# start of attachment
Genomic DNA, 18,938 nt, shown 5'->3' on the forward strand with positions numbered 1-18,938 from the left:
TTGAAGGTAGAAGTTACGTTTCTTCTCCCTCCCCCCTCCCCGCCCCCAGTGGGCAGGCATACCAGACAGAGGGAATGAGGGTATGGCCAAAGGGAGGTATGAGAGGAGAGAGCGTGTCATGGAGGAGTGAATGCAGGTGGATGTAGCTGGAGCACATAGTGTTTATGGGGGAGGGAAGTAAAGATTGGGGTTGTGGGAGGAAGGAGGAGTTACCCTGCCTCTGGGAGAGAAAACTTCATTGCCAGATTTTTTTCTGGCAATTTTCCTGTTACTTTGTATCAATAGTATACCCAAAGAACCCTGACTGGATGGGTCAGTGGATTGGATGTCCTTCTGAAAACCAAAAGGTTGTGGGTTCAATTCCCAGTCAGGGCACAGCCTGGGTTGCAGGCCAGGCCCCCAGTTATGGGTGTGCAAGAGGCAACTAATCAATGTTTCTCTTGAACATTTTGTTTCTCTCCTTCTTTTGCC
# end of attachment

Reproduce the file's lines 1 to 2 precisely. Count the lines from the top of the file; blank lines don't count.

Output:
Genomic DNA, 18,938 nt, shown 5'->3' on the forward strand with positions numbered 1-18,938 from the left:
TTGAAGGTAGAAGTTACGTTTCTTCTCCCTCCCCCCTCCCCGCCCCCAGTGGGCAGGCATACCAGACAGAGGGAATGAGGGTATGGCCAAAGGGAGGTATGAGAGGAGAGAGCGTGTCATGGAGGAGTGAATGCAGGTGGATGTAGCTGGAGCACATAGTGTTTATGGGGGAGGGAAGTAAAGATTGGGGTTGTGGGAGGAAGGAGGAGTTACCCTGCCTCTGGGAGAGAAAACTTCATTGCCAGATTTTTTTCTGGCAATTTTCCTGTTACTTTGTATCAATAGTATACCCAAAGAACCCTGACTGGATGGGTCAGTGGATTGGATGTCCTTCTGAAAACCAAAAGGTTGTGGGTTCAATTCCCAGTCAGGGCACAGCCTGGGTTGCAGGCCAGGCCCCCAGTTATGGGTGTGCAAGAGGCAACTAATCAATGTTTCTCTTGAACATTTTGTTTCTCTCCTTCTTTTGCC